• Bright Green Lies & Deep Green Deceptions

    For Deep Green fundamentalists there can be no compromise, no middle ground between Deep and Bright Green. JK&W contend “even with steep reductions in our energy-intensive lifestyle, a return to subsistence living, and the best-known permaculture techniques, a city cannot be made sustainable.” They reason that since “cities have existed for less than 5 percent of our time on this planet…Obviously we don’t need cities.” Reality check! Obviously our foraging ancestors had no use for cities on a sparsely populated, biologically rich planet. But do the authors seriously believe our ecologically damaged and depleted planet can support 7.8 billion post-industrial hunter-gatherers?

  • Falling Stars and Lined Pockets

    There is no analogy between a “pocket pardon” and an actual (or proposed) one, any more than there is between a forged passport and a valid one, except that both documents appear to say the same thing—and thus might fool someone into mistaking one for the other. Indeed, a “pocket pardon” is a contradiction in terms, just as a forged passport isn’t a passport, but a seductive imitation: a fake, like its author.

  • African American Existentialism: DuBois, Locke, Thurman, and King

    Race today is often presented as a social construct. But social constructions, as Black people know all too well, can create real existential crises. Philosophers of the Black Experience writing during the Modern Era of the African American Freedom Struggle (1896-1975) engaged questions of freedom, existence, and the struggles associated with the experiences of being Black in America.

  • Surviving the City of Arts

    How do we teach humanities to STEM students in a time of increasing suspicion about the goodness of technology?

  • Silence as Speech: Reading Sor Juana’s Primero Sueño in the Light of her Final Silence

    Sor Juana’s silence is difficult to “read,” but it is easy to hear. What can it show us about the way the absence of speech can itself be a mode of participation in public discourse?

  • Buddha’s Political Philosophy

    By: Stefan Schindler Do not build fifty palaces, your highness. After all, you can only be in one room at a time. Nagarjunaa second century CE Buddhist sage, to an Indian king Nagarjuna’s suggestion – combining wisdom and wit – exhibits the essence of Buddha’s political philosophy: simplicity, humility, compassion. To open a vista onto Buddha’s vision of a just society, this essay takes a brief look at Siddhartha Gautama’s life story; sketches the Buddhist worldview; traces the evolution of Buddhism; and concludes with an outline of Buddha’s political philosophy. Along the way, we’ll draw parallels between Buddhist and Platonic thought, and reference the embrace of Buddhist ideals by peacemakers in the modern and postmodern world.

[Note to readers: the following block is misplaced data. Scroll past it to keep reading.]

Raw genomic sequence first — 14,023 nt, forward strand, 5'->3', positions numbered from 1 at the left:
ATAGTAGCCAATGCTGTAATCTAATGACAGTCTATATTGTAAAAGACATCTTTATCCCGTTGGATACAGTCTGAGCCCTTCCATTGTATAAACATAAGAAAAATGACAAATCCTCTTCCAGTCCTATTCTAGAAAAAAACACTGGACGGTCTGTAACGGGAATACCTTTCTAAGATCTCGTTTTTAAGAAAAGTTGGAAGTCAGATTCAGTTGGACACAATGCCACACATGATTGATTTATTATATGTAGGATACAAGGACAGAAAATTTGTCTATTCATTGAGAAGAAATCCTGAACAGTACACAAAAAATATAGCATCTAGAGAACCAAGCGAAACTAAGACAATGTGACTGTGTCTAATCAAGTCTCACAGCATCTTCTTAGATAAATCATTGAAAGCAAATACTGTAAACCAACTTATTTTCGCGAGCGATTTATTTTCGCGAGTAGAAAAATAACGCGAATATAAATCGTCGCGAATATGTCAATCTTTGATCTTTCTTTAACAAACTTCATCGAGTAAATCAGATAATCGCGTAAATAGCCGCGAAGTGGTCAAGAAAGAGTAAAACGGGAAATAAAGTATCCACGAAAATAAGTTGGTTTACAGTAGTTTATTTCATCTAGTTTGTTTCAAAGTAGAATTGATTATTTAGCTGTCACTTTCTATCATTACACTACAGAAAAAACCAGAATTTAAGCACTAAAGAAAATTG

The Fire This Time

By |February 18th, 2021|0 Comments

The fundamental principle of any free society is that for every legal or moral right there is a corresponding duty.  That applies to everyone, regardless of rank.

Who’s the Chump?

By |February 18th, 2021|0 Comments

The fundamental principle of any free society is that for every legal or moral right there is a corresponding duty.  That applies to everyone, regardless of rank.

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Can We Exit This Road to Ruin?

By |March 5th, 2021|0 Comments

Catabolic capitalism isn't your grandparents' capitalism. Back then, industrial capitalism profited primarily from growth, fueled by abundant fossil energy. But the centuries of cheap energy and an ever-expanding economic pie are over; and so are the rising living standards they generated. Even the recent decades of stagnation, debt-driven bubbles, and government bailouts are reaching their limit. Capitalism's future is becoming catabolic.

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Collectivism & Consensus in a Post Covid-19 World

By |July 10th, 2020|0 Comments

Death is a great leveler and, a virus that strikes at individuals indiscriminately, a potent reminder of just how precarious life can be and why, much like the pioneers, it might be in humankind’s best interest to re-invest in a philosophy that acknowledges man’s ability to understand the real world around him. Ayn Rand’s maxim that “nature to be commanded, must be obeyed” seems particularly appropriate (9). The question is, do we have the courage and the humility to subject ourselves to the laws of nature and identity?

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